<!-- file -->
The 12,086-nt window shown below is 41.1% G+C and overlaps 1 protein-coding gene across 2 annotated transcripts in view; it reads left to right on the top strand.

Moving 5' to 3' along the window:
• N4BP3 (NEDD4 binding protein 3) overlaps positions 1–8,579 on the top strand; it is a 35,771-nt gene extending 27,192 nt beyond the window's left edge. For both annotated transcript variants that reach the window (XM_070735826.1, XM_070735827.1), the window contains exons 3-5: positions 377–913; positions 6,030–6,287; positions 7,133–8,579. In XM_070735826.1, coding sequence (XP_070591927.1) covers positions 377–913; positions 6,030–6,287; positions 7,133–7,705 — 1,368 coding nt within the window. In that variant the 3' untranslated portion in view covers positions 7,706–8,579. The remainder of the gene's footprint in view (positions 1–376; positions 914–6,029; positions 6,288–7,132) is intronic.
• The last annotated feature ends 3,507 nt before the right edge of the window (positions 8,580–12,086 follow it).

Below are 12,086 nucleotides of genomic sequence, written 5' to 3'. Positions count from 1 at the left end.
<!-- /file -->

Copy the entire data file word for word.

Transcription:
The 12,086-nt window shown below is 41.1% G+C and overlaps 1 protein-coding gene across 2 annotated transcripts in view; it reads left to right on the top strand.

Moving 5' to 3' along the window:
• N4BP3 (NEDD4 binding protein 3) overlaps positions 1–8,579 on the top strand; it is a 35,771-nt gene extending 27,192 nt beyond the window's left edge. For both annotated transcript variants that reach the window (XM_070735826.1, XM_070735827.1), the window contains exons 3-5: positions 377–913; positions 6,030–6,287; positions 7,133–8,579. In XM_070735826.1, coding sequence (XP_070591927.1) covers positions 377–913; positions 6,030–6,287; positions 7,133–7,705 — 1,368 coding nt within the window. In that variant the 3' untranslated portion in view covers positions 7,706–8,579. The remainder of the gene's footprint in view (positions 1–376; positions 914–6,029; positions 6,288–7,132) is intronic.
• The last annotated feature ends 3,507 nt before the right edge of the window (positions 8,580–12,086 follow it).

Below are 12,086 nucleotides of genomic sequence, written 5' to 3'. Positions count from 1 at the left end.